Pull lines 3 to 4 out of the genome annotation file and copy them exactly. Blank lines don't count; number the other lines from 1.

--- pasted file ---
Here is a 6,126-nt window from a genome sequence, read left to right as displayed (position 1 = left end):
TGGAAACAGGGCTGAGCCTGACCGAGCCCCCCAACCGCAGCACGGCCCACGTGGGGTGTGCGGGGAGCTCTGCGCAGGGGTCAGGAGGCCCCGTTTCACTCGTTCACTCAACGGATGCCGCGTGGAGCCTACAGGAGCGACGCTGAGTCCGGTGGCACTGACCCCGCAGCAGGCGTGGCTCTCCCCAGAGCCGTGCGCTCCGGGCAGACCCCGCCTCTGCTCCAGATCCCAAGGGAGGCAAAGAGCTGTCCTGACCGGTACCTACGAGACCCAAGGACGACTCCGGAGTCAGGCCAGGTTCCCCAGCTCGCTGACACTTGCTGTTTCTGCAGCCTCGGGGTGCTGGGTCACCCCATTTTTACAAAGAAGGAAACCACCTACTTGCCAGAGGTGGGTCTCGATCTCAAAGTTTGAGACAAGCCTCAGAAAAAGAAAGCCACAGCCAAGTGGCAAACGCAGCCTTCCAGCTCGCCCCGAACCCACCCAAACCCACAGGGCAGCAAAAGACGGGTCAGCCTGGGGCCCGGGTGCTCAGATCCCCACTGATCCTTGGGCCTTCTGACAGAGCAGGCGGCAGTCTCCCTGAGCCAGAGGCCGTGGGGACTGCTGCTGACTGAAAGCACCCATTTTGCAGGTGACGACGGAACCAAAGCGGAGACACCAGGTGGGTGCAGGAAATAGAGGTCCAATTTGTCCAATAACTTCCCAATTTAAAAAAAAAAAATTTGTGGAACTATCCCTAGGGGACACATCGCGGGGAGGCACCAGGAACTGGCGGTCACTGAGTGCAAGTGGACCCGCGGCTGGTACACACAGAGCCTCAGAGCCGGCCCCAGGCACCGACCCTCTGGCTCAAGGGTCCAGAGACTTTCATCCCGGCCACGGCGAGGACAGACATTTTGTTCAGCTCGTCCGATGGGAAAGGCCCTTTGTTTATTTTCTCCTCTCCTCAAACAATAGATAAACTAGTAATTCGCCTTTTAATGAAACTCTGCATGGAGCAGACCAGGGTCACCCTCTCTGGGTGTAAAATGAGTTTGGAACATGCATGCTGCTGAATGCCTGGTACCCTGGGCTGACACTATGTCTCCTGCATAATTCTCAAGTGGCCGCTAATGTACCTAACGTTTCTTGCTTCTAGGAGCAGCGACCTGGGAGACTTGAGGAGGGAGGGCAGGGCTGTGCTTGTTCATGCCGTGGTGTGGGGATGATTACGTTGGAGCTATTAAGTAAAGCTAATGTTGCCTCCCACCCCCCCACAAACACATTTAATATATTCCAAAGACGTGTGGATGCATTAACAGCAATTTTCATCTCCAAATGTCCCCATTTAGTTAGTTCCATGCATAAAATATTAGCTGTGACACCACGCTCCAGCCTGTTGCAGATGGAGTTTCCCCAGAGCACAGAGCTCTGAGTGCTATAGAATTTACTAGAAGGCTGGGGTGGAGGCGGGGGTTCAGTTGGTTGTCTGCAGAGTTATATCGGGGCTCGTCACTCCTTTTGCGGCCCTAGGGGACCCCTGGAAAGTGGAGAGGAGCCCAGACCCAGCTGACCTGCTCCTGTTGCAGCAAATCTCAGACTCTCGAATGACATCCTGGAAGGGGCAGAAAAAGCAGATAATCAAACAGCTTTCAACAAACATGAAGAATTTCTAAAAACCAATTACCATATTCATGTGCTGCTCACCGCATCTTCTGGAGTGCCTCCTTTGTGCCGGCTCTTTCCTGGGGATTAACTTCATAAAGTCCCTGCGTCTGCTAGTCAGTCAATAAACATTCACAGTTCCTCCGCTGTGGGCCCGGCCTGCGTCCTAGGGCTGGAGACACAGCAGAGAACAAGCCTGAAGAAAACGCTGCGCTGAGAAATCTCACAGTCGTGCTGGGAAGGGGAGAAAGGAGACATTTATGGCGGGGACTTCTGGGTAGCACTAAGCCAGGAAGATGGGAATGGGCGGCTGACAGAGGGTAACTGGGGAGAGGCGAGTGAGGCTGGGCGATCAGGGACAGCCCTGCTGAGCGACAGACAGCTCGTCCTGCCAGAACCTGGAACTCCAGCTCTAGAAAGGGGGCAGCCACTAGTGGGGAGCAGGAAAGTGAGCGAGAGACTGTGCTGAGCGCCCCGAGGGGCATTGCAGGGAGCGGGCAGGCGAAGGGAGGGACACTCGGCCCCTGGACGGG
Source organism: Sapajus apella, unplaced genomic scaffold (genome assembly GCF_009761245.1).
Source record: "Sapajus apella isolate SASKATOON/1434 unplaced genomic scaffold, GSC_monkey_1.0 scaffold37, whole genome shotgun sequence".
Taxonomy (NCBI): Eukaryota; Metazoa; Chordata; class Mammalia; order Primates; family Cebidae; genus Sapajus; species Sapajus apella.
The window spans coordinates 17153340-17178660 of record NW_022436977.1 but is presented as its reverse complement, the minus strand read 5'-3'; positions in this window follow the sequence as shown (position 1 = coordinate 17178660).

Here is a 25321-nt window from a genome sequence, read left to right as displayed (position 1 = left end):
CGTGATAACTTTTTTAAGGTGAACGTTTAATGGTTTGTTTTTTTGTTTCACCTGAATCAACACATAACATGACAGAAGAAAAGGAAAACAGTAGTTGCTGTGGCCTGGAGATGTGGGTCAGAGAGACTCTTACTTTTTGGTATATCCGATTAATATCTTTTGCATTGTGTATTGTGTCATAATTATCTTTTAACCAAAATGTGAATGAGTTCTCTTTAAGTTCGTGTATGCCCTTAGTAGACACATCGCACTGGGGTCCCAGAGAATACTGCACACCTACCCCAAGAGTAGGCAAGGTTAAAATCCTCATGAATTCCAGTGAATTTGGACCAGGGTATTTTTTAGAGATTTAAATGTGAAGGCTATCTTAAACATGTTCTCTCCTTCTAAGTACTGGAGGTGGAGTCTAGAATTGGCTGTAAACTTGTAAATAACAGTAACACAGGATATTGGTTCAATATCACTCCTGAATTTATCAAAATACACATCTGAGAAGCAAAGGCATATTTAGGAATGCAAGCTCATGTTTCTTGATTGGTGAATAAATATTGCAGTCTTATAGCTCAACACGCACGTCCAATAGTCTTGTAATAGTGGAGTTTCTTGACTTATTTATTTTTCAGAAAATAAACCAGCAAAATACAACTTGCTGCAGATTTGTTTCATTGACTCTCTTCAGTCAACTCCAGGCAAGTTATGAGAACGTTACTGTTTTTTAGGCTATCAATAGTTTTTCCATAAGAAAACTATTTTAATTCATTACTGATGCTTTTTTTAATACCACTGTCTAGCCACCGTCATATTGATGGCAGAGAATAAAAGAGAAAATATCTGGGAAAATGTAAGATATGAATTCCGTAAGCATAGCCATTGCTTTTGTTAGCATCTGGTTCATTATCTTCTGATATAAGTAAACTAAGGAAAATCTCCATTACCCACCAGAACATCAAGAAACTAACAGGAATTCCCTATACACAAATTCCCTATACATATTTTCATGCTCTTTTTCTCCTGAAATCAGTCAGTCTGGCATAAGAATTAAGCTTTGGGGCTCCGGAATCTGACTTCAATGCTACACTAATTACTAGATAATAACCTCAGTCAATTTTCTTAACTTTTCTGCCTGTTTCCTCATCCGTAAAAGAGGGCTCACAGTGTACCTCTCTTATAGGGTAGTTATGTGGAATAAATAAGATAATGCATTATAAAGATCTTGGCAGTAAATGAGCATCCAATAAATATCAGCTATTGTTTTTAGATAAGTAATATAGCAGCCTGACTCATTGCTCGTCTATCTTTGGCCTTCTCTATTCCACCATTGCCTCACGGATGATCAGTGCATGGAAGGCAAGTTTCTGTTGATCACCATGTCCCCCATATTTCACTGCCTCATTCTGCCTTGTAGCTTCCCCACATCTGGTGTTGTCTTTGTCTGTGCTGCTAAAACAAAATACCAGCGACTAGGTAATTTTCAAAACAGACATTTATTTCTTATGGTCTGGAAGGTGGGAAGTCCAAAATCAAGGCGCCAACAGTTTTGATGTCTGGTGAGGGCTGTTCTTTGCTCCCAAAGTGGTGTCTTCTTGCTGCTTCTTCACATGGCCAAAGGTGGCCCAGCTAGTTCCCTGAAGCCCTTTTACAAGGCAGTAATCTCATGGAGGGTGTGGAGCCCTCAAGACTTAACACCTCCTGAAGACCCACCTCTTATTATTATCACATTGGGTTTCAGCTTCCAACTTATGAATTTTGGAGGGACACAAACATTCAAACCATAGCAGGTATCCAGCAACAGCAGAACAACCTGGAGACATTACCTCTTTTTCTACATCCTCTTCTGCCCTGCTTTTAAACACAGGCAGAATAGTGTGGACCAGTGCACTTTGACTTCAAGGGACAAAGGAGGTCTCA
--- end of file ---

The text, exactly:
Source organism: Sapajus apella, unplaced genomic scaffold (genome assembly GCF_009761245.1).
Source record: "Sapajus apella isolate SASKATOON/1434 unplaced genomic scaffold, GSC_monkey_1.0 scaffold37, whole genome shotgun sequence".